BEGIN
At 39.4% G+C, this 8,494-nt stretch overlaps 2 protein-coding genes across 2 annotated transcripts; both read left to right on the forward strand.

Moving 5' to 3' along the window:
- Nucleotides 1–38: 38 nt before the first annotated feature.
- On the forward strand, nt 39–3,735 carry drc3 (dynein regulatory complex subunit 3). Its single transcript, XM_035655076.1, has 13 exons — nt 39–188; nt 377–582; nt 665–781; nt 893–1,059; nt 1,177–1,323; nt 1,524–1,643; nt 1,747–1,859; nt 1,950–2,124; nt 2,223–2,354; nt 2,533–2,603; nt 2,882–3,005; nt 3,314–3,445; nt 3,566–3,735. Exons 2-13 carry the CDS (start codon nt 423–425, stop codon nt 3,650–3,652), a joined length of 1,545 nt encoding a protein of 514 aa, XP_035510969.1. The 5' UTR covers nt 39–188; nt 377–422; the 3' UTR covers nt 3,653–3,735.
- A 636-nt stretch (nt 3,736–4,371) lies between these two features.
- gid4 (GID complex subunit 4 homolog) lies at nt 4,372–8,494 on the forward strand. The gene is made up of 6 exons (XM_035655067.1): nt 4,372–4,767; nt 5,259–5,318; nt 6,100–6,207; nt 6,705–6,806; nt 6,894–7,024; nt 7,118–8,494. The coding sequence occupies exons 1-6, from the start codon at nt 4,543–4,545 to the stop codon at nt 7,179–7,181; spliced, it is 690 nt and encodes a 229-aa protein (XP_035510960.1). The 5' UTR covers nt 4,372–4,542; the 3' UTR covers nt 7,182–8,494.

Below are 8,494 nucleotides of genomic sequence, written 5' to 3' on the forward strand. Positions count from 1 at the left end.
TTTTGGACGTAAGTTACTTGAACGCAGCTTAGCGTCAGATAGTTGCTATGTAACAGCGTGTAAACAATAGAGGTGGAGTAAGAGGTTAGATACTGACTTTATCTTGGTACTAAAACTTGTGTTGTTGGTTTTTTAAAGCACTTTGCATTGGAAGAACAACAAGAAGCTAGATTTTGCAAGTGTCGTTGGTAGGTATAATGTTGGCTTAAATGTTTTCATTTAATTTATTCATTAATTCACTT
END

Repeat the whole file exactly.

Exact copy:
At 39.4% G+C, this 8,494-nt stretch overlaps 2 protein-coding genes across 2 annotated transcripts; both read left to right on the forward strand.

Moving 5' to 3' along the window:
- Nucleotides 1–38: 38 nt before the first annotated feature.
- On the forward strand, nt 39–3,735 carry drc3 (dynein regulatory complex subunit 3). Its single transcript, XM_035655076.1, has 13 exons — nt 39–188; nt 377–582; nt 665–781; nt 893–1,059; nt 1,177–1,323; nt 1,524–1,643; nt 1,747–1,859; nt 1,950–2,124; nt 2,223–2,354; nt 2,533–2,603; nt 2,882–3,005; nt 3,314–3,445; nt 3,566–3,735. Exons 2-13 carry the CDS (start codon nt 423–425, stop codon nt 3,650–3,652), a joined length of 1,545 nt encoding a protein of 514 aa, XP_035510969.1. The 5' UTR covers nt 39–188; nt 377–422; the 3' UTR covers nt 3,653–3,735.
- A 636-nt stretch (nt 3,736–4,371) lies between these two features.
- gid4 (GID complex subunit 4 homolog) lies at nt 4,372–8,494 on the forward strand. The gene is made up of 6 exons (XM_035655067.1): nt 4,372–4,767; nt 5,259–5,318; nt 6,100–6,207; nt 6,705–6,806; nt 6,894–7,024; nt 7,118–8,494. The coding sequence occupies exons 1-6, from the start codon at nt 4,543–4,545 to the stop codon at nt 7,179–7,181; spliced, it is 690 nt and encodes a 229-aa protein (XP_035510960.1). The 5' UTR covers nt 4,372–4,542; the 3' UTR covers nt 7,182–8,494.

Below are 8,494 nucleotides of genomic sequence, written 5' to 3' on the forward strand. Positions count from 1 at the left end.
TTTTGGACGTAAGTTACTTGAACGCAGCTTAGCGTCAGATAGTTGCTATGTAACAGCGTGTAAACAATAGAGGTGGAGTAAGAGGTTAGATACTGACTTTATCTTGGTACTAAAACTTGTGTTGTTGGTTTTTTAAAGCACTTTGCATTGGAAGAACAACAAGAAGCTAGATTTTGCAAGTGTCGTTGGTAGGTATAATGTTGGCTTAAATGTTTTCATTTAATTTATTCATTAATTCACTT